PA Bill Would Ban Direct Internet Ammo Sales, Require $50 Permit to Buy Bullets

03/16/20 3:25 AM | by

A box of loose 9mm bullets with two magazine loaders on top

A box of loose 9mm bullets with two magazine loaders on top

Getting ammo in the Keystone State could be a bit more difficult if pending bullet control legislation passes. (Photo: Chris Eger/Guns.com)

New legislation introduced this month in the Pennsylvania House aims to add fees and limits to how Keystone Staters buy their ammunition.

Pennsylvania House Bill 2344 was referred to the chamber’s Judiciary Committee last week with a dozen sponsors. Filed by state Rep. Tom Murt, R-Montgomery, it would wrap the ammo buying process in layers of Harrisburg red tape.

In its current format, the 25-page bill would mandate those who want to pick up some bullets first obtain a proposed Ammunition Purchase Authorization Permit, a four-year $50 ammo permission slip controlled by state police. Permits, which could take 30 days to process, would be tracked, their information retained in a central database, and subject to revocation.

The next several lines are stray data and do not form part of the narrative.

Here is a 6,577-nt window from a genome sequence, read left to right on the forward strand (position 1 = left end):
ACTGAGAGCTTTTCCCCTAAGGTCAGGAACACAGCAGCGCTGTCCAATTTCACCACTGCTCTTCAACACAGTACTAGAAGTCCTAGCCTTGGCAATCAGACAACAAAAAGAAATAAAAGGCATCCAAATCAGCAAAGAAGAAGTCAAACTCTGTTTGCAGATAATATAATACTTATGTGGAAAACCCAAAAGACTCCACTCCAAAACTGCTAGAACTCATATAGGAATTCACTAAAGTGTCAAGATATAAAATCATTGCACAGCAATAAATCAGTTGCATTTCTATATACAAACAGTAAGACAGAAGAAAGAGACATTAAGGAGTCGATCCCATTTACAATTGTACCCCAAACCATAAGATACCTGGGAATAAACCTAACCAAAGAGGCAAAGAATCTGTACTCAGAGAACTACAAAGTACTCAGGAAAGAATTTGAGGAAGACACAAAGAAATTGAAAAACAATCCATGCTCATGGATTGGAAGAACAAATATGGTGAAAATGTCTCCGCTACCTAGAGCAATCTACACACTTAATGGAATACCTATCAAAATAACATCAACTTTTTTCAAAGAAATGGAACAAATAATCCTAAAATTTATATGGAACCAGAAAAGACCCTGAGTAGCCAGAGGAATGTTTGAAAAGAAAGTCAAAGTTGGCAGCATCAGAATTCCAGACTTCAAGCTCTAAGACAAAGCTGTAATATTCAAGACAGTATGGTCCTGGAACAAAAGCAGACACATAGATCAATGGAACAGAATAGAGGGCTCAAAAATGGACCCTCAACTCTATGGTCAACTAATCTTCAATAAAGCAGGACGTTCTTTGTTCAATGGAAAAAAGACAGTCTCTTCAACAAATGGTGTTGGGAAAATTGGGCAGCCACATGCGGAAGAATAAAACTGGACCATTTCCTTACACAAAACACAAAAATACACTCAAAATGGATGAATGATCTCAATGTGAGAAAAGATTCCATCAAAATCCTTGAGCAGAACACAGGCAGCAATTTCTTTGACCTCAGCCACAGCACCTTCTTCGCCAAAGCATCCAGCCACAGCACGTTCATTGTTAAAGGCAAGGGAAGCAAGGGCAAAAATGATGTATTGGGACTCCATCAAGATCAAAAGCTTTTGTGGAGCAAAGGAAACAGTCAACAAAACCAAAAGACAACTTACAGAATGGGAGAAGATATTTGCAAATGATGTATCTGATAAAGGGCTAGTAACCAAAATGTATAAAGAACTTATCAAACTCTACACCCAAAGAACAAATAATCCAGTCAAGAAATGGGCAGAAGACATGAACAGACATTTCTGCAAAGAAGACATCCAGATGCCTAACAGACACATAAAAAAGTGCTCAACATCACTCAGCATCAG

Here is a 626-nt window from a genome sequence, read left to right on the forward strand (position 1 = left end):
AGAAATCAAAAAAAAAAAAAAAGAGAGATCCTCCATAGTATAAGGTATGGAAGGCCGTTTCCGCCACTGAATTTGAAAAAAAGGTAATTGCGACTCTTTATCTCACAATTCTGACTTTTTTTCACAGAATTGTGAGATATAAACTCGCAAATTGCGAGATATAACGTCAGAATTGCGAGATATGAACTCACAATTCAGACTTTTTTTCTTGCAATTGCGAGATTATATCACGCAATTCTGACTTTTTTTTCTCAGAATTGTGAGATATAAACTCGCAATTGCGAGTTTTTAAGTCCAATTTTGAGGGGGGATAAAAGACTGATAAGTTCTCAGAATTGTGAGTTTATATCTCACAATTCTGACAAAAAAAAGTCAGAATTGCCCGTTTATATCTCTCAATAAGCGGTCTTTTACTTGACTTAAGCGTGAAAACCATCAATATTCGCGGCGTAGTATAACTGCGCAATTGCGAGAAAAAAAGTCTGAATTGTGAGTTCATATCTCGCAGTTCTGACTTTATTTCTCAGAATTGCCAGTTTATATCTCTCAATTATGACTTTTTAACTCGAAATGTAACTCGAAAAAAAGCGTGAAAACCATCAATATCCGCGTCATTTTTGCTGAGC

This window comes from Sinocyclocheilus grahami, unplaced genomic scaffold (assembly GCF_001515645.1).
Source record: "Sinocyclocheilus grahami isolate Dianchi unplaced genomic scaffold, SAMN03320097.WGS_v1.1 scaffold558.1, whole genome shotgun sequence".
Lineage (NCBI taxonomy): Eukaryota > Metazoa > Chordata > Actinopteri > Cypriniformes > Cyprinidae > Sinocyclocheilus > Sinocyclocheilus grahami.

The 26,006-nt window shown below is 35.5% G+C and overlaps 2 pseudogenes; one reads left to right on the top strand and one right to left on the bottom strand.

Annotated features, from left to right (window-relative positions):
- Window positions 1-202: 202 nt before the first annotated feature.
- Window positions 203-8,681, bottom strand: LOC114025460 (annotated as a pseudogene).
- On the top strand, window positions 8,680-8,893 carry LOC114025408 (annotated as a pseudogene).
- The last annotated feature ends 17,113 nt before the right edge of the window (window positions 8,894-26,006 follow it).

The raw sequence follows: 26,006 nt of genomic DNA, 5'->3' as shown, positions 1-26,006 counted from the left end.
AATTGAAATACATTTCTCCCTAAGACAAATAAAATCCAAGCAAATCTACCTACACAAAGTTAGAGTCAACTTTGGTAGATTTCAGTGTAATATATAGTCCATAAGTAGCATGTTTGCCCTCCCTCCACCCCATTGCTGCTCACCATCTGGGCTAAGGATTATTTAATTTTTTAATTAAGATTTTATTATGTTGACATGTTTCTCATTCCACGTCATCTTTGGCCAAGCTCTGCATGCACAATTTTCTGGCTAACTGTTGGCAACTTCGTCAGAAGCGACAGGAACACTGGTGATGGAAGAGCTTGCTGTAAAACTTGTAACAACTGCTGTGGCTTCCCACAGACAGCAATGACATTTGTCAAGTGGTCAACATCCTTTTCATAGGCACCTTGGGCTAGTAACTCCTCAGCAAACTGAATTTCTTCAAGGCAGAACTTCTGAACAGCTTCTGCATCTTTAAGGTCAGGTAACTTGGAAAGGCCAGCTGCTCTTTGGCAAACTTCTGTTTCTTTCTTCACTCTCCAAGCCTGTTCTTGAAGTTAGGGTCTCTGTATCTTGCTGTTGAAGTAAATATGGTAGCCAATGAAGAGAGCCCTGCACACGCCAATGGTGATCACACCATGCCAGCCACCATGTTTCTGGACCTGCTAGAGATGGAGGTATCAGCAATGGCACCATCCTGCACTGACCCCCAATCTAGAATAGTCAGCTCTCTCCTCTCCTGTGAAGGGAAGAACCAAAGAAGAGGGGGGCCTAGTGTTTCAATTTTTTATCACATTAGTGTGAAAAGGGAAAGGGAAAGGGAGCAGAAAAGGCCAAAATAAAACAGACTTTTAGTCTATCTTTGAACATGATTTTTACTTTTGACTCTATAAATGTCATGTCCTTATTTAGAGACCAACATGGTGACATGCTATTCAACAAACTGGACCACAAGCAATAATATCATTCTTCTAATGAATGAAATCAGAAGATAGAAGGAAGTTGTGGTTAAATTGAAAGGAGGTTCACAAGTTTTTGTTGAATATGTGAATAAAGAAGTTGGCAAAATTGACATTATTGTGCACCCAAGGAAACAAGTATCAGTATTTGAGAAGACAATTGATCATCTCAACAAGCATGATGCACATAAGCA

When it comes to the act of buying ammunition, with a $3 surcharge payable to the state, ammo could only be purchased online if it is delivered to a licensed importer, manufacturer or dealer to process a subsequent face-to-face transfer. This would end the common practice among Pennsylvanians of ordering from e-commerce ammo retailers such as Guns.com and having it conveniently delivered to their home.

Further, Commonwealth residents under the proposal would be barred from legally transporting ammunition into the state that was acquired outside of its borders unless they have a licensed dealer coordinate the transfer.

While the bill exempts police and law enforcement from its requirements, those who violate the provisions of the ammo control mandate could face up to a second-degree felony, a punishment that is on par with involuntary manslaughter and provides from 5 to 10 years in prison and a fine of up to $25,000.

Murt is a suburban Philly Republican who took office in 2007 and announced earlier this year that he is not seeking reelection. All of HB 2344’s co-sponsors are currently Democrats.

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